I care about food a lot (you can tell if you've seen pictures of me) and the eggs in mayo are the absolute last of my worries. It's the oil, which is usually some GMO crap (which means it's been absolutely hosed down with chemicals) and then the oil is processed with hexane, not all of which is successfully removed from the final product. That's a way bigger concern than the eggs could ever be for anyone who is not allergic to them, and who has not invented a moral quandary over whether they should eat eggs like every other omnivore on the planet, including birds. You can bet your ass that if we laid eggs, chickens would eat them.

    • There's even some evidence to suggest that there are other substances in eggs that reduce the body's uptake of cholesterol from eggs. Study: http://nutrition.highwire.org/content/131/9/2358.full [highwire.org].

      It would have been more interesting to have more of the responses from the scientists that work there rather than some droid in the marketing department. You can almost picture the person trying to pull out scarfs from a sleeve while trying to change the question.
      • It would have been more interesting to have more of the responses from the scientists that work there rather than some droid in the marketing department.

        I think that will have done them more damage here than good, by far. What's funny is that really nobody wants to hear a line of bullshit any more. Kawasaki just sent a clueless flack to be on Leno's Garage and show off their new bike and a good portion of the comments were about what a lame he was. That's at least half of what people will take away from the experience. Send someone who knows what they're talking about and can handle being on camera, or don't send anyone at all. Just send the bike and a broc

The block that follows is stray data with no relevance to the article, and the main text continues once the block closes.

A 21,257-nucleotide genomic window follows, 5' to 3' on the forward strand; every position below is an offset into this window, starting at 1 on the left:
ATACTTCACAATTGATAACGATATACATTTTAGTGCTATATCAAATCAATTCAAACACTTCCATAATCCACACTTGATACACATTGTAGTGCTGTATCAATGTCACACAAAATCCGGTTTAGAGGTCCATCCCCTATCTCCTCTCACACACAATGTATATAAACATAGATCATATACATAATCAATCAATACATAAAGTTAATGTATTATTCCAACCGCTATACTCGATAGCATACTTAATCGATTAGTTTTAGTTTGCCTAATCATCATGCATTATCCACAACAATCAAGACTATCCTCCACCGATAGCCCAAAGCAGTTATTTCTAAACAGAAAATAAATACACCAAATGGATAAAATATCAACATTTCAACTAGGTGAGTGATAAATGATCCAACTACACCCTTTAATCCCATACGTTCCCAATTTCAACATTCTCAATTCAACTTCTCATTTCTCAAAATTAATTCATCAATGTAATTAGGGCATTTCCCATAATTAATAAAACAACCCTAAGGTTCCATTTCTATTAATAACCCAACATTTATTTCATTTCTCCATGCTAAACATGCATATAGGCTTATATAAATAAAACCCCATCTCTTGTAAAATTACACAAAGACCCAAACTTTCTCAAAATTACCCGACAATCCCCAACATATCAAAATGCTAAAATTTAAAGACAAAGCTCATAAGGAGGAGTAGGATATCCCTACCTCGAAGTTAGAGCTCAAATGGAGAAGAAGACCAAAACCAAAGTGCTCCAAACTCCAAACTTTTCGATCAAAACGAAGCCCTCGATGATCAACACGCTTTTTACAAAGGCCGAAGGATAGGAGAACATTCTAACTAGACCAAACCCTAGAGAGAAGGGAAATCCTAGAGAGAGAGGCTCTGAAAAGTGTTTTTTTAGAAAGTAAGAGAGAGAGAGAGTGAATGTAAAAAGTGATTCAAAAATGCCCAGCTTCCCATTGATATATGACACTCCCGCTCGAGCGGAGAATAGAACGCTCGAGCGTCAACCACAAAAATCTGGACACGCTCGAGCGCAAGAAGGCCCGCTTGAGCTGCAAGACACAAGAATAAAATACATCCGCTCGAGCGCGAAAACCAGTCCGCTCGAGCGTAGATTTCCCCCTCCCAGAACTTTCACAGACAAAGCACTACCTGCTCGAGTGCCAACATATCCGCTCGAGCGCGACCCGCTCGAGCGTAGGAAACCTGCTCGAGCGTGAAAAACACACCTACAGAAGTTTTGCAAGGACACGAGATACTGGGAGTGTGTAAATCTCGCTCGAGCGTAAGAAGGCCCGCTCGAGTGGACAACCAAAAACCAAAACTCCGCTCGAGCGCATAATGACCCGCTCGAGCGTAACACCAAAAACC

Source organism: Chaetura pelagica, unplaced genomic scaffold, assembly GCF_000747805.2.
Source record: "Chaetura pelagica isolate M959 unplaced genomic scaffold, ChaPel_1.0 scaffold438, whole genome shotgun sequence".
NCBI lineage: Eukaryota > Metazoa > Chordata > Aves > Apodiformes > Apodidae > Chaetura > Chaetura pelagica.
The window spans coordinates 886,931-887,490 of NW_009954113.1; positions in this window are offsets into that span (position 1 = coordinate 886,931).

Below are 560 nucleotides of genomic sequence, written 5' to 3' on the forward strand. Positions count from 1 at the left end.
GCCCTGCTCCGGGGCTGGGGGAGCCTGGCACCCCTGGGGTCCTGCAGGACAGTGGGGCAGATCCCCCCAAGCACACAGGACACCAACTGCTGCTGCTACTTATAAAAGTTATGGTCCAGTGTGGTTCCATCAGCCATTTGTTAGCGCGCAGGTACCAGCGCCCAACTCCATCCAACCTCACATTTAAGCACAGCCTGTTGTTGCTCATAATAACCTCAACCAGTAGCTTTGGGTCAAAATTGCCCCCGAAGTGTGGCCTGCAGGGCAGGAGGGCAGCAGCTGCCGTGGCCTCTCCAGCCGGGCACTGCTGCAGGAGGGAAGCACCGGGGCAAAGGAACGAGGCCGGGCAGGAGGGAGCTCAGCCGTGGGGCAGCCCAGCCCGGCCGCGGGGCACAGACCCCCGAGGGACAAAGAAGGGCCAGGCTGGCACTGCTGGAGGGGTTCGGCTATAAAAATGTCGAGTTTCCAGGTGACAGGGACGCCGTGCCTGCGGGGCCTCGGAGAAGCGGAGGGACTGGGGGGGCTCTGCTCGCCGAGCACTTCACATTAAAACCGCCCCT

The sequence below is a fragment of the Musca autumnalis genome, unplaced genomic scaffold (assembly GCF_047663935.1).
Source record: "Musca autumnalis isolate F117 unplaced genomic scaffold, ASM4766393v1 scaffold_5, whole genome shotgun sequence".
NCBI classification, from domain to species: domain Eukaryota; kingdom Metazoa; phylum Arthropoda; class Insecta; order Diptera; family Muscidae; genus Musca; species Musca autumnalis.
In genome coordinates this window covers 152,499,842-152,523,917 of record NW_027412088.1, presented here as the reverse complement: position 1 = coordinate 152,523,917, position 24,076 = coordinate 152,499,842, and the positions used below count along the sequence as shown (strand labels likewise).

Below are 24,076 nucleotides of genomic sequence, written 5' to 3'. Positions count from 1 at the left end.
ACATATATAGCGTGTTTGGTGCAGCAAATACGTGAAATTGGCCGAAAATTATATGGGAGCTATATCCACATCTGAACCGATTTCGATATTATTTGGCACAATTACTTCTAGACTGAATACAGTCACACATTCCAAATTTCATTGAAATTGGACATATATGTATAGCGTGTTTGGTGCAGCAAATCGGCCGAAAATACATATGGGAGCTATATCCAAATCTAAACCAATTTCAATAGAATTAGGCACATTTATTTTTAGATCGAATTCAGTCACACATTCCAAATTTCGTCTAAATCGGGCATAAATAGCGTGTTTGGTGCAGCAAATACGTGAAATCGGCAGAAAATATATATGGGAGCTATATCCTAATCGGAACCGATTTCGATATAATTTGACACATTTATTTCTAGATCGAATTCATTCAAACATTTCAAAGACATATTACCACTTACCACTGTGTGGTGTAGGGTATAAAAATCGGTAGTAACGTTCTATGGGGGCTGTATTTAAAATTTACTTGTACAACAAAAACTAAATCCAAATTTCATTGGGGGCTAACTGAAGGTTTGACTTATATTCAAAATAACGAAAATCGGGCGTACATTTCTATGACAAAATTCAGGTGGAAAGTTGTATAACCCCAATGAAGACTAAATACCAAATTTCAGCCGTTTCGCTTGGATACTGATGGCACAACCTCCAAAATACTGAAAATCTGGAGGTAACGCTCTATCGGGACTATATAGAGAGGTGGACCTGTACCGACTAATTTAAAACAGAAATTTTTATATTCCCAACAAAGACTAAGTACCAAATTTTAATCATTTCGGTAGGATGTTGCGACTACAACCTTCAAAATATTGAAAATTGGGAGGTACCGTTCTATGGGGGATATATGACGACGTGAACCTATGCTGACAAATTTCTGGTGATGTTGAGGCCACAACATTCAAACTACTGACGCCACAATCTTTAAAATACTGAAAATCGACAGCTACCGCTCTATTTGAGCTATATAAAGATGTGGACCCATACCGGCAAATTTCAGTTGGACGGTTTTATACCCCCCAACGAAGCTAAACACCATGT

• Re:Cholesterol (Score:4, Interesting)

      by trout007 ( 975317 ) on Thursday November 27, 2014 @02:17PM (#48474971)

      I realize everyone's body is different but I have done quite a few experiments trying to figure out what to eat. For 2 months I ate 3-4 eggs a day for breakfast. I really like eggs but by the end I was getting tired. I have always had high LDL (150-170 range). Eating the eggs had zero effect over 2 months. What had worked for me is what you are suggesting. I try to get the majority of my calories from good quality natural fats. The Plant based ones are coconut oil, olive oil, and palm oil. These are actual oils you can get out of plants just by grinding and squeezing. I also get some from nuts and avocados. I avoid the ones you talk about that require chemicals to extract them from the plant before being mostly removed'. The animal fats are mostly heavy cream, butter, and to a less degree from meats. As a 40 year old man I went from 215 to 175 and have kept this weight off for over 2 years.

      As for my cardiovascular health indicators everything improved with this way of eating with the exception of LDL which is still where it was. But HDL has increased and Triglycerides have gone way down as well as blood glucose levels. Plus I feel as good as I did when I was 20 where I felt like crap through most of my late 20's and 30's.

      Again this is a one person experiment and I don't know if I'll die from a heart attack when I'm 60 but I'll take how I feel over contradictory theories proposed by the pharmaceutical industry.

      • FYI, if an oil is certified organic, hexane won't have been used, nor any other chemical. It will be, as you described, oils from plants that are crushed and/or ground. This includes soy, canola, and other oils that one might normally want to avoid.
        • hexane won't have been used, nor any other chemical

          Not even water?

          Everything but everything that you can touch, feel, smell or taste is a chemical. Could you please elaborate on what you mean by "chemical" versus the (implied) non-chemicals that you get in organic food.

          [While you're trying to reply, please note that in my earlier years I've dome minor specialisms in both soil science (directly relevant to the question of what "organic" means, as well as what soil is) and food chemistry (as in "what is a c

          • *facepalm* It's obvious we're using commercial and food industry terms, not scientific terms. But this never grows old, so please keep it up.
            • Then the fucking commercial and food industries should try using technical terms to mean what they mean, not what they want them to mean.
    • And why eggs? TheyÃ(TM)re not very sustainable